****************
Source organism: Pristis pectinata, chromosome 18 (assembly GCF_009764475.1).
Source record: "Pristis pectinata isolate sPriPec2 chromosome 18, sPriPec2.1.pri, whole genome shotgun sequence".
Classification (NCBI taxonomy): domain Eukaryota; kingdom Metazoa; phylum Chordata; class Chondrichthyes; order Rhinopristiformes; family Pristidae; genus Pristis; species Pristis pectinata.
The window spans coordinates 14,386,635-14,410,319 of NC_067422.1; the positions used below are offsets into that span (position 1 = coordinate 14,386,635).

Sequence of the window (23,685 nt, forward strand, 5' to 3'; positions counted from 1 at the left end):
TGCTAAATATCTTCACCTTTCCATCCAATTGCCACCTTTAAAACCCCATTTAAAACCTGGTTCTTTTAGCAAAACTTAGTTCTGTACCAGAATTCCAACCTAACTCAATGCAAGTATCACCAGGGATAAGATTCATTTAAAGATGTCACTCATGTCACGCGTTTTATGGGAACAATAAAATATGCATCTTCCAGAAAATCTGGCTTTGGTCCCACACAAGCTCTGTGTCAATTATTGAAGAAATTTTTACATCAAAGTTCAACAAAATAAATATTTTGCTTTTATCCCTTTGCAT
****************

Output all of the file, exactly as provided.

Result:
Source organism: Pristis pectinata, chromosome 18 (assembly GCF_009764475.1).
Source record: "Pristis pectinata isolate sPriPec2 chromosome 18, sPriPec2.1.pri, whole genome shotgun sequence".
Classification (NCBI taxonomy): domain Eukaryota; kingdom Metazoa; phylum Chordata; class Chondrichthyes; order Rhinopristiformes; family Pristidae; genus Pristis; species Pristis pectinata.
The window spans coordinates 14,386,635-14,410,319 of NC_067422.1; the positions used below are offsets into that span (position 1 = coordinate 14,386,635).

Sequence of the window (23,685 nt, forward strand, 5' to 3'; positions counted from 1 at the left end):
TGCTAAATATCTTCACCTTTCCATCCAATTGCCACCTTTAAAACCCCATTTAAAACCTGGTTCTTTTAGCAAAACTTAGTTCTGTACCAGAATTCCAACCTAACTCAATGCAAGTATCACCAGGGATAAGATTCATTTAAAGATGTCACTCATGTCACGCGTTTTATGGGAACAATAAAATATGCATCTTCCAGAAAATCTGGCTTTGGTCCCACACAAGCTCTGTGTCAATTATTGAAGAAATTTTTACATCAAAGTTCAACAAAATAAATATTTTGCTTTTATCCCTTTGCAT